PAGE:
Year : 2010 | Volume
: 2 | Issue : 2 | Page : 86--88
Penile abscess and necrotizing fasciitis secondary to neglected false penile fracture
Reshaid Abdullah Al-Reshaid, Khaled Madbouly, Abdullah Al-Jasser
Urology Division, Surgery Department, Security Forces Hospital, Ryiadh, Saudi Arabia
Urology Division, Surgery Department, Security Forces Hospital, PO Box 3643, Riyadh 11481
Penile infection and abscess formation have been described in association with priapism, cavernosography, intracavernosal injection therapy, trauma and penile prosthesis. We report a case of penile abscess and necrotizing fasciitis of penile skin in a 37-year-old male, presented 3 weeks after neglected false penile fracture.
|How to cite this article:|
Al-Reshaid RA, Madbouly K, Al-Jasser A. Penile abscess and necrotizing fasciitis secondary to neglected false penile fracture.Urol Ann 2010;2:86-88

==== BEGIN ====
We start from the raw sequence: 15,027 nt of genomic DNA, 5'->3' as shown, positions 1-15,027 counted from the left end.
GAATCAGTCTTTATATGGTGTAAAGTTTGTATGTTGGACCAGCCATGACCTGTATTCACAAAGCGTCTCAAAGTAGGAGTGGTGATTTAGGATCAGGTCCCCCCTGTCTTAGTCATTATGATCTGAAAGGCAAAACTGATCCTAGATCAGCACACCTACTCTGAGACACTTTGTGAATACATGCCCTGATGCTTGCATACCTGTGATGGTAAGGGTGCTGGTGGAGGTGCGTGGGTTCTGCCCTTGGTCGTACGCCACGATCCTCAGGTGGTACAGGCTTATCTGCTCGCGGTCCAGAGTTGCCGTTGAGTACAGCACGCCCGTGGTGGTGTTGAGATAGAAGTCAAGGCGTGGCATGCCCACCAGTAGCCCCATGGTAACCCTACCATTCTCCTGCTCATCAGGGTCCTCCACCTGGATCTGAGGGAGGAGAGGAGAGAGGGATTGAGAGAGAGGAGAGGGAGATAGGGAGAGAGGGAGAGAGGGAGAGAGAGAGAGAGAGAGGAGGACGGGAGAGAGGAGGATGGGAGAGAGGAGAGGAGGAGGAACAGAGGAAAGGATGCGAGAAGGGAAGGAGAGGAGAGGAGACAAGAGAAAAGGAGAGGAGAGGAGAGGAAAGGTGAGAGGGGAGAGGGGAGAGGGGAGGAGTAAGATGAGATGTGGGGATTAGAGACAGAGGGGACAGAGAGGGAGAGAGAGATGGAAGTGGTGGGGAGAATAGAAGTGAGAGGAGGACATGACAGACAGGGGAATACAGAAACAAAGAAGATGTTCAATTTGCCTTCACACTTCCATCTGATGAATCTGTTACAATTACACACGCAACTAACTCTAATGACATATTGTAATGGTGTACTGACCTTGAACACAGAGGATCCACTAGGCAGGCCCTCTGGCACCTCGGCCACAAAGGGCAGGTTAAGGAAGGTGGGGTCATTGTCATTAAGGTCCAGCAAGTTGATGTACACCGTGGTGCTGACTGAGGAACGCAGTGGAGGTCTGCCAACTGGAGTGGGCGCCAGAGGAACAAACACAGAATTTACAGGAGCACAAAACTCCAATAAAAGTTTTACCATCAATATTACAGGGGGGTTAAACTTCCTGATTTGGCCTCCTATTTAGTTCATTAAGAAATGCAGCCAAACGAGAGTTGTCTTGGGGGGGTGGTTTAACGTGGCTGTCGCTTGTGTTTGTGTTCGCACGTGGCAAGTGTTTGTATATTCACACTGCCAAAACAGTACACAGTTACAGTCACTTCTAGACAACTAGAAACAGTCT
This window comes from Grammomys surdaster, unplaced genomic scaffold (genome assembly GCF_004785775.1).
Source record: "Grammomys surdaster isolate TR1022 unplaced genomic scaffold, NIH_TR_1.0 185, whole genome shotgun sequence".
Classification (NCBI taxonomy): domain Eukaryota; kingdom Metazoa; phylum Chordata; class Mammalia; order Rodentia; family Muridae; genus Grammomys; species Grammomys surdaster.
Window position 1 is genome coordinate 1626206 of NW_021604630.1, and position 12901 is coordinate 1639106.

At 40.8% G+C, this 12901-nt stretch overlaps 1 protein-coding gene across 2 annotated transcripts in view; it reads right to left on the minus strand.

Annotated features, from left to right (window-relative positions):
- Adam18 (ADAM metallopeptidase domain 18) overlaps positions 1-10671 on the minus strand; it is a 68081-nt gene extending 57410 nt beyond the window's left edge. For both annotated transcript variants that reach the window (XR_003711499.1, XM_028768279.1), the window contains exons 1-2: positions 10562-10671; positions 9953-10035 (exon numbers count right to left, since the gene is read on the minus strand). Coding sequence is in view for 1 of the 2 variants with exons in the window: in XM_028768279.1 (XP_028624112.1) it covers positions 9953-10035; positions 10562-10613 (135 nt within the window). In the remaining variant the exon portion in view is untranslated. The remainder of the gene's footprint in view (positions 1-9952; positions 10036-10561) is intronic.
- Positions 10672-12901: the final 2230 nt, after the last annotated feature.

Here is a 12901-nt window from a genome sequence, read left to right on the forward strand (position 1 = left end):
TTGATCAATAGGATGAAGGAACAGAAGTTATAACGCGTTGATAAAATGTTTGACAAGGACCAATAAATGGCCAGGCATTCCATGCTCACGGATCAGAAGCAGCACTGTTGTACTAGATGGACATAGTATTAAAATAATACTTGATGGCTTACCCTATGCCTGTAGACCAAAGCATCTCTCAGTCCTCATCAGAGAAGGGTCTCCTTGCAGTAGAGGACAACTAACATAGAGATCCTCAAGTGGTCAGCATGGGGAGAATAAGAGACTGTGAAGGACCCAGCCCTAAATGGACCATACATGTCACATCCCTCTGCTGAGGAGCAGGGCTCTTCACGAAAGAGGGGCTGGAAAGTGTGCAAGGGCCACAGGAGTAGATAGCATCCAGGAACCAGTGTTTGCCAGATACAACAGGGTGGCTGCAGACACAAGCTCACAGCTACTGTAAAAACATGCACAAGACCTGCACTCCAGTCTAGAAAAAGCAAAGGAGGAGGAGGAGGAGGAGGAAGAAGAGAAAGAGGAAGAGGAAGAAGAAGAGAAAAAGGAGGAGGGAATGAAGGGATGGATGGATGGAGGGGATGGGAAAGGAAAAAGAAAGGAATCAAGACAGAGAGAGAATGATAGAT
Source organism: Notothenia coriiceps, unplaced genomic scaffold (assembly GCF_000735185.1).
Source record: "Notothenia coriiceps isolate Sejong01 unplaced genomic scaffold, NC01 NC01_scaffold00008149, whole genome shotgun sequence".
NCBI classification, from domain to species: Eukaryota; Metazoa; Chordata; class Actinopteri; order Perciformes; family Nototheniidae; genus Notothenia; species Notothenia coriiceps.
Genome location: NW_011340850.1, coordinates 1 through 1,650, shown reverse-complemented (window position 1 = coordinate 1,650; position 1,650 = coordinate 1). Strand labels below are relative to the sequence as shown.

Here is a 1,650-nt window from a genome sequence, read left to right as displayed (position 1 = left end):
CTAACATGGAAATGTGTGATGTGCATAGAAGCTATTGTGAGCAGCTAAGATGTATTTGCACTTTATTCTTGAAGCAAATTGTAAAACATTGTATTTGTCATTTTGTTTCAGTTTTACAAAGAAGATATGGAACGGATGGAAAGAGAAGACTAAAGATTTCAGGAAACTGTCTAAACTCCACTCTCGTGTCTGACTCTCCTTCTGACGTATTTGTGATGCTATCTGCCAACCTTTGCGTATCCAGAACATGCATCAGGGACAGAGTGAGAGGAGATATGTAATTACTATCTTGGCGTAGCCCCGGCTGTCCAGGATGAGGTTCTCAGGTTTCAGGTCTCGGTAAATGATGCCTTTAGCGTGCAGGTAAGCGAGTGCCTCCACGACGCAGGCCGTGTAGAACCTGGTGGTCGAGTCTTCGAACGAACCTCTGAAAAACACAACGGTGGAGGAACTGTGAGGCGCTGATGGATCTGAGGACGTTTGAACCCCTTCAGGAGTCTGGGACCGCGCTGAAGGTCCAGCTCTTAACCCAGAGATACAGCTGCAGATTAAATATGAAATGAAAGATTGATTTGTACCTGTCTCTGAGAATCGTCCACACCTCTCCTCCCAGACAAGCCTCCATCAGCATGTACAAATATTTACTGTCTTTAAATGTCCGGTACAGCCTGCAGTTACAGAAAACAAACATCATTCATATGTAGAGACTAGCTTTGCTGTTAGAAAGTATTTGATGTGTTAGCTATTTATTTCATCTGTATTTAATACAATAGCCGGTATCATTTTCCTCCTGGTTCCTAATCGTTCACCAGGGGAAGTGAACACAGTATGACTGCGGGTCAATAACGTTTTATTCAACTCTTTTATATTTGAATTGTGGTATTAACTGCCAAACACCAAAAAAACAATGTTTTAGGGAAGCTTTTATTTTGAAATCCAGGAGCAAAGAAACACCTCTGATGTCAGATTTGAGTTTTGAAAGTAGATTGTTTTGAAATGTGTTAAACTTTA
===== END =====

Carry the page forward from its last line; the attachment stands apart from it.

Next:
|How to cite this URL:|
Al-Reshaid RA, Madbouly K, Al-Jasser A. Penile abscess and necrotizing fasciitis secondary to neglected false penile fracture. Urol Ann [serial online] 2010 [cited 2022 Jan 22 ];2:86-88
Available from: https://www.urologyannals.com/text.asp?2010/2/2/86/65111
The few cases of purulent cavernositis or corporeal infection in the literature have generally resulted as a complication of trauma, intracavernous injection therapy, priapism, cavernosography or foreign body.  Also, penile fracture is an uncommon, although well-described, urologic emergency. It refers to rupture of the tunica albuginea of the corpus cavernosum during sexual activity.  Clinically, most patients report penile pain associated with a snap sound and immediate detumescence. Penile fracture mimics, or false fractures, have been infrequently described. ,, They are difficult, or impossible, to distinguish clinically from true penile fracture.
We report a rare case of penile abscess secondary to conservative management of false penile fracture. The case was further complicated by development of necrotizing fasciitis of the penile shaft.